Around 45 percent of Android devices have a browser that is vulnerable to two serious security issues, but some countries have a considerably larger percentage of affected users than others, according to data from mobile security firm Lookout.
The two security issues were discovered over the past month by a security researcher named Rafay Baloch and were described as a privacy disaster by other researchers. They allow an attacker to bypass a core security boundary, called the same-origin policy (SOP), that exists in all browsers.
The SOP prevents scripts from one domain from interacting with data from a different domain. For example, scripts running on a page hosted on domain A should not be able to interact with content loaded on the same page from domain B.
Without that restriction, attackers could create pages that load Facebook, Gmail or some other sensitive sites in an invisible iframe and then trick users into visiting those pages in order to hijack their sessions and read their emails or send Facebook messages, for example.
The SOP bypass vulnerabilities found by Baloch affect Android versions older than 4.4, which according to data from Google are installed on 75 percent of all Android devices that actively visit the Google Play Store. Android 4.4 is not vulnerable because it uses Google Chrome as the default browser instead of the older Android Open Source Project (AOSP) browser.
Google has released patches for the two vulnerabilities through AOSP, which serves as the base for the customized Android firmware installed on devices by manufacturers. The task now falls on device vendors to import those patches and release firmware updates to end users.
However, history has shown that the availability of Android firmware updates varies greatly among manufacturers, different devices from the same manufacturer and even among countries, as local carriers also play a role in the distribution of over-the-air updates.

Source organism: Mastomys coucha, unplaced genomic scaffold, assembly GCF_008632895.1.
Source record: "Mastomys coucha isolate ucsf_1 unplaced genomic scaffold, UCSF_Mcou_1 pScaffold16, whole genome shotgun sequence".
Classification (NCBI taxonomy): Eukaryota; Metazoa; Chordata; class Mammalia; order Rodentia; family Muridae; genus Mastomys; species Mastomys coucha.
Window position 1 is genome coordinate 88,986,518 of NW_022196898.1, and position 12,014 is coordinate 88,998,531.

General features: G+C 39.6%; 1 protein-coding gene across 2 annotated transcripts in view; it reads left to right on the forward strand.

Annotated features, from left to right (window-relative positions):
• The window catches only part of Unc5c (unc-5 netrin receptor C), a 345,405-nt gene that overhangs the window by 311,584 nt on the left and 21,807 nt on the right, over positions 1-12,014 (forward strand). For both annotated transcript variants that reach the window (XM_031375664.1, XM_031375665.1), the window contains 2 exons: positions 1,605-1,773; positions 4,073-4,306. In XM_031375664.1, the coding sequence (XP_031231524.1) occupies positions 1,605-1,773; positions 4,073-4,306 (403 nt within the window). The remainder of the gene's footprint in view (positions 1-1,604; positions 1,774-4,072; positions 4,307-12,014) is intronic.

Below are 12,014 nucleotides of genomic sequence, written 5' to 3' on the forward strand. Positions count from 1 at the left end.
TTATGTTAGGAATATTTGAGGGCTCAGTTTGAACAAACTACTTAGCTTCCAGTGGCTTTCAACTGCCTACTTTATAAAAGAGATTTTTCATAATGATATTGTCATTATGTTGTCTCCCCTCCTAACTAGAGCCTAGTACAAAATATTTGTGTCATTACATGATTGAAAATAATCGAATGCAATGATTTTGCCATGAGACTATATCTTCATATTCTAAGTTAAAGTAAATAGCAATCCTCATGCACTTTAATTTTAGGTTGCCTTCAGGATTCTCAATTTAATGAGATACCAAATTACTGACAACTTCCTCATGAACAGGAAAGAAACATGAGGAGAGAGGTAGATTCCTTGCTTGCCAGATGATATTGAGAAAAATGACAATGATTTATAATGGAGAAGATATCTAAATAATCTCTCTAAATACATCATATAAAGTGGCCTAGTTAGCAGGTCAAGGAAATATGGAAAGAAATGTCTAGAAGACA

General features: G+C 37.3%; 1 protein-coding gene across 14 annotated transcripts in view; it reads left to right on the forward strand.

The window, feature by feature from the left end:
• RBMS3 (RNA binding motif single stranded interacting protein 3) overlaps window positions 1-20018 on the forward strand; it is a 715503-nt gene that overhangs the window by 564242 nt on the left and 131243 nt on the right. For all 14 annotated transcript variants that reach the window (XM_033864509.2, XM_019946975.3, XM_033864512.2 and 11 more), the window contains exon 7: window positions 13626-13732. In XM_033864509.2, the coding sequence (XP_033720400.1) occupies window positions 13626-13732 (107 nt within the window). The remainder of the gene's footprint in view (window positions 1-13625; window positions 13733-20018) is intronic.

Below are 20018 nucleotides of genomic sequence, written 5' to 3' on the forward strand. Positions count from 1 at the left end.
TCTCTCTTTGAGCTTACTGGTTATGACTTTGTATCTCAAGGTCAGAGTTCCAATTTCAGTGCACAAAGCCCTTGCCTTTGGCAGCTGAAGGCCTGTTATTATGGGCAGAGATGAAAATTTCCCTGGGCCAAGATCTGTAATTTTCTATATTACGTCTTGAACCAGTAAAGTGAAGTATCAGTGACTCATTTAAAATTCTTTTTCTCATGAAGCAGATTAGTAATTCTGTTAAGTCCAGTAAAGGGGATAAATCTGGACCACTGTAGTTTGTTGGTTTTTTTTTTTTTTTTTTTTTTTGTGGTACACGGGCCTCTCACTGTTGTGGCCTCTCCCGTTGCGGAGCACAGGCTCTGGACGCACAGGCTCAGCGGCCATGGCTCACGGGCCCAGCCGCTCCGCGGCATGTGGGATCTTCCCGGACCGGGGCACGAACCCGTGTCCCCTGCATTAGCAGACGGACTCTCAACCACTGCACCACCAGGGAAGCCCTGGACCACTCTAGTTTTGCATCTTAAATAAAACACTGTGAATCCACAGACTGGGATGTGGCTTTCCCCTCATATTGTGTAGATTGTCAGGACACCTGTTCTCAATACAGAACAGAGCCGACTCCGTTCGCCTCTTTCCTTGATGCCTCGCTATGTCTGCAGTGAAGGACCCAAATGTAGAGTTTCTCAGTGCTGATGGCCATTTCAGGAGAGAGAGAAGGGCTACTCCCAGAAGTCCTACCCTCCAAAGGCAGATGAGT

This is reflected in data about these two vulnerabilities that was collected by Lookout from users of its mobile security products. Overall, “around 45% of Lookout users have a vulnerable version of the AOSP browser installed,” Lookout employees Jeremy Linden and Meghan Kelly said in a blog post. “We believe our userbase offers a good look at how Android users overall are being affected by vulnerabilities such as this one.”
However, a further breakdown of vulnerable device statistics per country paint a different picture. Eighty-one percent of Lookout users in Japan have a vulnerable version of the AOSP browser installed, compared to only 34 percent of users in the U.S. In Spain 73 percent of users are potentially affected, while in the U.K. it’s 51 percent.
These significant differences are probably due to the lower average age of phones in the U.S. and a lower frequency for updates in some countries, Linden and Kelly said.
While Lookout’s data reflects how fragmented the Android ecosystem is, especially when it comes to security patches, it’s worth noting that in this case simply having a vulnerable version of the AOSP browser installed doesn’t implicitly mean that a phone user is at risk. Android users can install and use Chrome, Firefox or some other non-vulnerable browsers instead of the pre-installed AOSP browser.